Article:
Prolonged rectal pressure recordings have revealed that the rectum exhibits typical bursts of regular pressure waves, also called rectal motor complexes. Although there is consensus regarding the characteristics of rectal motor complexes, their function is poorly understood. Furthermore, data regarding the circadian rhythm of these complexes are either lacking or conflicting. Therefore, we conducted a study to investigate the circadian rhythm of rectal motor complexes in fully ambulant subjects. Because a meal is a powerful and physiologic stimulus to elicit colonic pressure activity, we also studied the effect of a meal on these rectal motor complexes.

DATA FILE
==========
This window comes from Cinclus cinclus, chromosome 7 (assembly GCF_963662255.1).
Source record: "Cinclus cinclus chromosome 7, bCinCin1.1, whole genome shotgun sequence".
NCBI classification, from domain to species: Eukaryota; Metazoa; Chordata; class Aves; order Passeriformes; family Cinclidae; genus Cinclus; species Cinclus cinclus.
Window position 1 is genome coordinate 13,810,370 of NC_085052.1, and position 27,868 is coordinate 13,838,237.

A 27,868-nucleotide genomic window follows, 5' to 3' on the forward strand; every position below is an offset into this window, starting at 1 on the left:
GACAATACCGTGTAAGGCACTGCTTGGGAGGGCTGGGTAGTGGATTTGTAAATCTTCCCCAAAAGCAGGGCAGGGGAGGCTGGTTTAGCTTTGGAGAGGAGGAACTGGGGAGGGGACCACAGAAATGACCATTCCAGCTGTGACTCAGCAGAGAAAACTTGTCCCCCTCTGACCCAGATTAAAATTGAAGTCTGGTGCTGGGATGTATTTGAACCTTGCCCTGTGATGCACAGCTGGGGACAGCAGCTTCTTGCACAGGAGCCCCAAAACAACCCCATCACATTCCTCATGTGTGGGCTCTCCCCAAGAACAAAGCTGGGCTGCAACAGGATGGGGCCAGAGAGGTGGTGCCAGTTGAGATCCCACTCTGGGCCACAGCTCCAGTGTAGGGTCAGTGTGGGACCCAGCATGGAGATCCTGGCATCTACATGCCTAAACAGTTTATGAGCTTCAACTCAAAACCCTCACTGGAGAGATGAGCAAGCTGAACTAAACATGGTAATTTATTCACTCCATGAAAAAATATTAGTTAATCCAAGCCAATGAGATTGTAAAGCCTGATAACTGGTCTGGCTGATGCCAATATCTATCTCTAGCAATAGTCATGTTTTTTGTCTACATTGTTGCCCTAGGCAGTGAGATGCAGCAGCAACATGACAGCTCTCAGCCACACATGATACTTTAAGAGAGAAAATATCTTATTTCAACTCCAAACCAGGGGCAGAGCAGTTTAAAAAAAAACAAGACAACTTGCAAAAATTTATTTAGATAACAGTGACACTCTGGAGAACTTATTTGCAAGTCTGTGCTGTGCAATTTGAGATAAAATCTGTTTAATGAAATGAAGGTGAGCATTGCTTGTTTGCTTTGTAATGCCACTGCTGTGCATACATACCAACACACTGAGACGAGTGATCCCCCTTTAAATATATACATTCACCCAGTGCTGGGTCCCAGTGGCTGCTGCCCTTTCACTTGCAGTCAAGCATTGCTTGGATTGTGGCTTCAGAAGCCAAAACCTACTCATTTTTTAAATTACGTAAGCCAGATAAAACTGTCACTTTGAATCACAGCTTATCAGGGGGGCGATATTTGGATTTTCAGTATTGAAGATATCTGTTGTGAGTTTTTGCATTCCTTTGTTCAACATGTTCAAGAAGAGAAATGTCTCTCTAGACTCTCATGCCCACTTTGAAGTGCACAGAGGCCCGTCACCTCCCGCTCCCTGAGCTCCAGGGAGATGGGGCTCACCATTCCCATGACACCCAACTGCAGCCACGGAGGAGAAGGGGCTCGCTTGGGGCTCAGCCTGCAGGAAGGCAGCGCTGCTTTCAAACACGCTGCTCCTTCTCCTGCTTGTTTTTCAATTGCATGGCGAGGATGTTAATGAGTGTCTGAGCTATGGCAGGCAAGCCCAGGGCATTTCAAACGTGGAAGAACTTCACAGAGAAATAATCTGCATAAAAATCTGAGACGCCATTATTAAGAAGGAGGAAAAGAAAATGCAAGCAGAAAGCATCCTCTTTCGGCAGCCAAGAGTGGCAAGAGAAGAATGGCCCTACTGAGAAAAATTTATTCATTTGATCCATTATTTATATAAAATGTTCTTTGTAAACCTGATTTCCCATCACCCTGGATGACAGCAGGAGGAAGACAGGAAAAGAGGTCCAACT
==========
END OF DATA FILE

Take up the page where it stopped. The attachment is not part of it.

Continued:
Prolonged ambulant anorectal pressure recordings were performed in 12 healthy volunteers (male:female ratio, 6:6; median age, 27 (range, 22-53) years). A total of 139 rectal motor complexes were observed in >300 hours of recording.
All subjects exhibited rectal motor complexes during the daytime, whereas in five subjects, no rectal motor complexes were observed during sleep. The number of rectal motor complexes was significantly lower during sleep (diurnal vs. nocturnal, 8 vs. 1 per subject, P <0.0001). Furthermore, the duration and peak amplitude of these nocturnal rectal motor complexes were significantly reduced. On the ambulant recordings, the subjects marked a total of 20 meals. During the first 2 hours after these meals, rectal motor complexes were noted in 65 percent of the cases. The postprandial frequency of rectal motor complexes was significantly higher than the overall frequency (2/hour vs. 0.4/hour, P =0.004).
These findings suggest that sleep results in a reduction of rectal motor activity, whereas a meal provides a stimulus for increased rectal motor activity in fully ambulant subjects.